At this point you're probably like "where is lesson #4" and "wtf you said there was video of clinic day #2" to which I say "lesson #4 is tomorrow I think" and "it's not edited yet ok".

In a lot of ways, this whole year has felt pointless and stagnant to me--we didn't really get out and show, we didn't make a lot of measurable progress, and no one thing makes me go "wow yeah look at that accomplishment". I mean, yeah, objectively, we didn't really get that far.


This is the year Courage needed. To this point, he has more or less gone through the motions, but now he's starting to really understand them. The rides I've had the past few days are rides I could not have had last year, last month, or even last week. He's mentally with me and he's ready to go on.

And as much as I love satin, I love this feeling more.

PS hopefully satin next year. finger crossed.

Thursday, October 20, 2016


Courage has been in my life for more than three years now. I blogged before about how that's the longest I've ever had a horse and he and I are definitely still sorting out our relationship. But if you've read this blog, I venture that you've picked up on the rather-dramatic quality our partnership has entailed. 
bridle shot
Just in the last six months, something has finally clicked for us. He's finally become the one my dreams are made on and the one I can't wait to see.

And now, something weird has started happening to me.
I rarely dream at night and if I do, I don't remember it. The only real exception was with Cuna, the horse who had a profound and ongoing impact on my adult life. After I had to put my old man down, I had vivid nightmares for weeks about him. Horrible things. They're still in my head years later.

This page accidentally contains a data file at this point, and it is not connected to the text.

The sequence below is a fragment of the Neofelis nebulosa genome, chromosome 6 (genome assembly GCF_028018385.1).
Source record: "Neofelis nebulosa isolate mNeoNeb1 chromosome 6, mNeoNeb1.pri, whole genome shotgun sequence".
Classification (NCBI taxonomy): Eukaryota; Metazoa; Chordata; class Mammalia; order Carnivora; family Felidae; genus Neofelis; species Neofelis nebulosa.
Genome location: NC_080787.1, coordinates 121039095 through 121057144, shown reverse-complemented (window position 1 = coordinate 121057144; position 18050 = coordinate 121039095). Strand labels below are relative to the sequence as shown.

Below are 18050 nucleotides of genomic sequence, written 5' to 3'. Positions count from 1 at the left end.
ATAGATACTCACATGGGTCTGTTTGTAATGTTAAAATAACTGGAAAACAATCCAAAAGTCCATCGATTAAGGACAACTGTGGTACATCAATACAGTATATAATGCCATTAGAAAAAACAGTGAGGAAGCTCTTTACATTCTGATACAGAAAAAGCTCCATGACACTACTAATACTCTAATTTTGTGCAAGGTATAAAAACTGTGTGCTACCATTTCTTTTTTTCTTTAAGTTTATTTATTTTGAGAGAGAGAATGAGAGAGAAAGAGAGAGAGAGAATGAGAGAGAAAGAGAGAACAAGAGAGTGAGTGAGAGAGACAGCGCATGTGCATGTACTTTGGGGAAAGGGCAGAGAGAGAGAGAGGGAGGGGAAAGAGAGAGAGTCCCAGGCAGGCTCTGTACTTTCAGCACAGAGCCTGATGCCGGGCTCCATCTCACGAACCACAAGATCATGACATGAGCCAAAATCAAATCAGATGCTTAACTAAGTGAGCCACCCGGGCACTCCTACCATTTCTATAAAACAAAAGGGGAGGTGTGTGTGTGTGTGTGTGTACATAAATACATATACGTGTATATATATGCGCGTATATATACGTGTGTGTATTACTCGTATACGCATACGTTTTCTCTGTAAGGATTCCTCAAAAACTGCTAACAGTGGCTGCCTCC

But lately, things with Courage have been good. Almost magical. He and I are in this comfortable place where we know what to expect one another and we trust each other.
It's not the relationship I had with Cuna because Courage isn't Cuna, but it's a new and beautiful thing. I've always said that Cuna brought Courage to me, and I've meant it on multiple levels, some cornier than others. I'm in a rough patch in life right now, but Courage is my constant. My steady eddy, as weird as that sounds. 

Whether we work or toodle or lunge or just hang out, he brings a sense of peace to my life. More days than I'm ok with, I just look at his picture on my phone and don't even make it to the barn. 
kinda like what this pic did for me years ago
Then it happened once. Then again.

The Cuna dreams are back, but in a whole different way. Each time it happens, my old man is still alive and living at my favorite barn. I see him, I ride him bareback, and things are as they always were. He's just waiting for me. 

I know it's not real, but I wake up with a strangely serendipitous feeling that everything is alright. 

That which was meant to be, is. 

Monday, October 17, 2016

Tack Hos Gone Wild

Hellooooooo internet... It's been a while. I'd say I've missed you, but sort been mid-crisis on a lot of things lately, so not so much on the internetting, much less the missing thereof.

Let's just say it's been an expensive few weeks.

Here's why:

One of my awesome browband ladies (I have two. Because ho.) contacted me a while back and offered to ship me a second that she'd made and disliked but didn't want to disassemble. Obviously, I said "yes".